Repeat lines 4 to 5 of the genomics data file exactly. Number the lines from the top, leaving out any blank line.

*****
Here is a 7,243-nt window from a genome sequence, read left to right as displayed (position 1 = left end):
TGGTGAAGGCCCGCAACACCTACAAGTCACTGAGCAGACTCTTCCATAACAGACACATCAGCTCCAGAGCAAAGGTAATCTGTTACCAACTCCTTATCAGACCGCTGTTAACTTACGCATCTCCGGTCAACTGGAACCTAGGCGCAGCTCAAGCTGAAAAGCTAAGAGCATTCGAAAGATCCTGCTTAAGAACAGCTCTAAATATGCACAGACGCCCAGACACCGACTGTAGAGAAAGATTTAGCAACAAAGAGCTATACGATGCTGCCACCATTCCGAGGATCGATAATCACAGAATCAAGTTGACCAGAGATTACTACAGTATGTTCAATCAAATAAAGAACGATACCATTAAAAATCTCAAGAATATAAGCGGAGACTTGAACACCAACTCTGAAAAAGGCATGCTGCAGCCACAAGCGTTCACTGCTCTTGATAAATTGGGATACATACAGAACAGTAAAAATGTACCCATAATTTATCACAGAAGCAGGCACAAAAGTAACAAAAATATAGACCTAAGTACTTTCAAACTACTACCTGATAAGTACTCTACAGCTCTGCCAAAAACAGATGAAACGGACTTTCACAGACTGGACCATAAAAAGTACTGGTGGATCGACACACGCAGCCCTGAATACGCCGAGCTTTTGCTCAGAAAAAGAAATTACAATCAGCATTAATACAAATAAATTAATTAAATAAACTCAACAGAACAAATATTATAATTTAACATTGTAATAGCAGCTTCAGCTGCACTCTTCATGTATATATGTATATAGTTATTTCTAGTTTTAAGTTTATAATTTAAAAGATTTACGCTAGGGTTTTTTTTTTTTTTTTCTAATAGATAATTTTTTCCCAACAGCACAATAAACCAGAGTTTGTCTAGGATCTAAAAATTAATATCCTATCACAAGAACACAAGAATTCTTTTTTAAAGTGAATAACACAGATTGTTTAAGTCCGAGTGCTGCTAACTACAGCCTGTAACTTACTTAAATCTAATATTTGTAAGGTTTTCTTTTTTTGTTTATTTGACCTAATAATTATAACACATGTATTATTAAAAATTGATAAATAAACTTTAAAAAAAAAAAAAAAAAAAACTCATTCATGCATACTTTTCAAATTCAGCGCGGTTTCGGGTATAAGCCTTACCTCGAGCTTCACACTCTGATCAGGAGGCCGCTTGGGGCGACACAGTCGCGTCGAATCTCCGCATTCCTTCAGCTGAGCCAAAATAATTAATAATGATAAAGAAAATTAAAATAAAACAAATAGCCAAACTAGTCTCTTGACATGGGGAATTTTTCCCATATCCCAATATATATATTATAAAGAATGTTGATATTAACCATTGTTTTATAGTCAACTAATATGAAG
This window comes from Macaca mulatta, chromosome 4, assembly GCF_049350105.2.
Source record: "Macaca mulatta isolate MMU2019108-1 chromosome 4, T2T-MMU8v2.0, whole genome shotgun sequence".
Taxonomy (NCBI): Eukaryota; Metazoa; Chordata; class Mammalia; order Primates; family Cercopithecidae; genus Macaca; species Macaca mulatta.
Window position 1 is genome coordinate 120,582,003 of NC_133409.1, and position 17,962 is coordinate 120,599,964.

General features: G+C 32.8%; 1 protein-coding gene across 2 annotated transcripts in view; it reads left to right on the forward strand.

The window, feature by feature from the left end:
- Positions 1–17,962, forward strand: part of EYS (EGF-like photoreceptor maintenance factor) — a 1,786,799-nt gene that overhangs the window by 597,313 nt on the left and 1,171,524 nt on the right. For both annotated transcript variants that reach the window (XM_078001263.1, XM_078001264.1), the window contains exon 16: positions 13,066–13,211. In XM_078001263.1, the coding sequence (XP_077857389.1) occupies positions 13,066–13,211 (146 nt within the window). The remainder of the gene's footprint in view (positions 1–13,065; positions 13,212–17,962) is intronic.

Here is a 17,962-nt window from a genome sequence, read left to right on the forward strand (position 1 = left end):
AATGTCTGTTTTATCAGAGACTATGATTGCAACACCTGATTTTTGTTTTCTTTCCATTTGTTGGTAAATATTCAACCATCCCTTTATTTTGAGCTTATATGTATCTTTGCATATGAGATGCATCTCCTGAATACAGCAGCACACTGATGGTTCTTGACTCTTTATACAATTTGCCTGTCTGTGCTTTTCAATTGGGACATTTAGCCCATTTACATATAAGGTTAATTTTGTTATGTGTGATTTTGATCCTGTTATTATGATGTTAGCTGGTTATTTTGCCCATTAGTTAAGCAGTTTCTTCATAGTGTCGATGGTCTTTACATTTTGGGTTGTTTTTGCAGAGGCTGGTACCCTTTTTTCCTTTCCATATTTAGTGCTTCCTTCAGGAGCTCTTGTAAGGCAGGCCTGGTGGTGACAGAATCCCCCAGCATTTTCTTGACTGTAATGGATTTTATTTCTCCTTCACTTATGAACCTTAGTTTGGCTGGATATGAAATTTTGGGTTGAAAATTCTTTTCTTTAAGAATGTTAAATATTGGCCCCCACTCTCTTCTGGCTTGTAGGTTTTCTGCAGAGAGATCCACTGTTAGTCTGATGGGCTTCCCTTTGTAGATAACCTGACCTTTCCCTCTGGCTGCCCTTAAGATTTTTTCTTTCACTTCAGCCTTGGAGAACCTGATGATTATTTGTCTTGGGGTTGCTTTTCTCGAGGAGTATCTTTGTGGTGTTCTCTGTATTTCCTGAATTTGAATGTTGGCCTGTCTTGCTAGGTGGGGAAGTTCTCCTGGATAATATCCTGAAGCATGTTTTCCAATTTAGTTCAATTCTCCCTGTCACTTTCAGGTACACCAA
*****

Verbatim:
Source record: "Macaca mulatta isolate MMU2019108-1 chromosome 4, T2T-MMU8v2.0, whole genome shotgun sequence".
Taxonomy (NCBI): Eukaryota; Metazoa; Chordata; class Mammalia; order Primates; family Cercopithecidae; genus Macaca; species Macaca mulatta.